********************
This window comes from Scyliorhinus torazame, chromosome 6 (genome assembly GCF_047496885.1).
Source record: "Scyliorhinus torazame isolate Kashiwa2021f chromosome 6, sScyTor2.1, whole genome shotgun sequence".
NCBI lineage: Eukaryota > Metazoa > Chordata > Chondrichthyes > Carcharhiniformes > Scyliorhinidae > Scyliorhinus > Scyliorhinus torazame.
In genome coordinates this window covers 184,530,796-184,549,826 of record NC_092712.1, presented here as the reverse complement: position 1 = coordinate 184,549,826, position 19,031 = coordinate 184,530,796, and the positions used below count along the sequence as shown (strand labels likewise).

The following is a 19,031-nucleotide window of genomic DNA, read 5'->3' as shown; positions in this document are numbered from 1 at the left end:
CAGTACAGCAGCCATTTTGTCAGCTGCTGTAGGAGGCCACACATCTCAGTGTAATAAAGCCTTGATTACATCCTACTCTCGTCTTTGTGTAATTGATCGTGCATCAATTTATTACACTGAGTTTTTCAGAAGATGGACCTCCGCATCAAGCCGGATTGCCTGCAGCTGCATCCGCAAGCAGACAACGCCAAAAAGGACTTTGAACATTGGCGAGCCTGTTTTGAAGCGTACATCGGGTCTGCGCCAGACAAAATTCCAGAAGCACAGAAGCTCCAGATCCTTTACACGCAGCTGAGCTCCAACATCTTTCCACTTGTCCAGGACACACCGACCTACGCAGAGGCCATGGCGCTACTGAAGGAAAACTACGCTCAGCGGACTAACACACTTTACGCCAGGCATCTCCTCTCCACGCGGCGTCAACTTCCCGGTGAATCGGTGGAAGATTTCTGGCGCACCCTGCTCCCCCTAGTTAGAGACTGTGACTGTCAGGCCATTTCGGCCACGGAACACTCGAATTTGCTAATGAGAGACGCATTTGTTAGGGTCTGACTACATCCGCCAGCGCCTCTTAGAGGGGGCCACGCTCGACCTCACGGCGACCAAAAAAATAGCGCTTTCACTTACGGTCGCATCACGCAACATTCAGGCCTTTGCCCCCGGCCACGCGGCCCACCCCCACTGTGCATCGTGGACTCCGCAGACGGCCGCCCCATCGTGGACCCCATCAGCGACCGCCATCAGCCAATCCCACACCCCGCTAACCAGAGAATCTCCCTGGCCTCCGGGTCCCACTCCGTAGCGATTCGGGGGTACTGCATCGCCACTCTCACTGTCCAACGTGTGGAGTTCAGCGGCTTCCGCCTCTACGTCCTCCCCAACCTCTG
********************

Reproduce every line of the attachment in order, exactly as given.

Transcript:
This window comes from Scyliorhinus torazame, chromosome 6 (genome assembly GCF_047496885.1).
Source record: "Scyliorhinus torazame isolate Kashiwa2021f chromosome 6, sScyTor2.1, whole genome shotgun sequence".
NCBI lineage: Eukaryota > Metazoa > Chordata > Chondrichthyes > Carcharhiniformes > Scyliorhinidae > Scyliorhinus > Scyliorhinus torazame.
In genome coordinates this window covers 184,530,796-184,549,826 of record NC_092712.1, presented here as the reverse complement: position 1 = coordinate 184,549,826, position 19,031 = coordinate 184,530,796, and the positions used below count along the sequence as shown (strand labels likewise).

The following is a 19,031-nucleotide window of genomic DNA, read 5'->3' as shown; positions in this document are numbered from 1 at the left end:
CAGTACAGCAGCCATTTTGTCAGCTGCTGTAGGAGGCCACACATCTCAGTGTAATAAAGCCTTGATTACATCCTACTCTCGTCTTTGTGTAATTGATCGTGCATCAATTTATTACACTGAGTTTTTCAGAAGATGGACCTCCGCATCAAGCCGGATTGCCTGCAGCTGCATCCGCAAGCAGACAACGCCAAAAAGGACTTTGAACATTGGCGAGCCTGTTTTGAAGCGTACATCGGGTCTGCGCCAGACAAAATTCCAGAAGCACAGAAGCTCCAGATCCTTTACACGCAGCTGAGCTCCAACATCTTTCCACTTGTCCAGGACACACCGACCTACGCAGAGGCCATGGCGCTACTGAAGGAAAACTACGCTCAGCGGACTAACACACTTTACGCCAGGCATCTCCTCTCCACGCGGCGTCAACTTCCCGGTGAATCGGTGGAAGATTTCTGGCGCACCCTGCTCCCCCTAGTTAGAGACTGTGACTGTCAGGCCATTTCGGCCACGGAACACTCGAATTTGCTAATGAGAGACGCATTTGTTAGGGTCTGACTACATCCGCCAGCGCCTCTTAGAGGGGGCCACGCTCGACCTCACGGCGACCAAAAAAATAGCGCTTTCACTTACGGTCGCATCACGCAACATTCAGGCCTTTGCCCCCGGCCACGCGGCCCACCCCCACTGTGCATCGTGGACTCCGCAGACGGCCGCCCCATCGTGGACCCCATCAGCGACCGCCATCAGCCAATCCCACACCCCGCTAACCAGAGAATCTCCCTGGCCTCCGGGTCCCACTCCGTAGCGATTCGGGGGTACTGCATCGCCACTCTCACTGTCCAACGTGTGGAGTTCAGCGGCTTCCGCCTCTACGTCCTCCCCAACCTCTG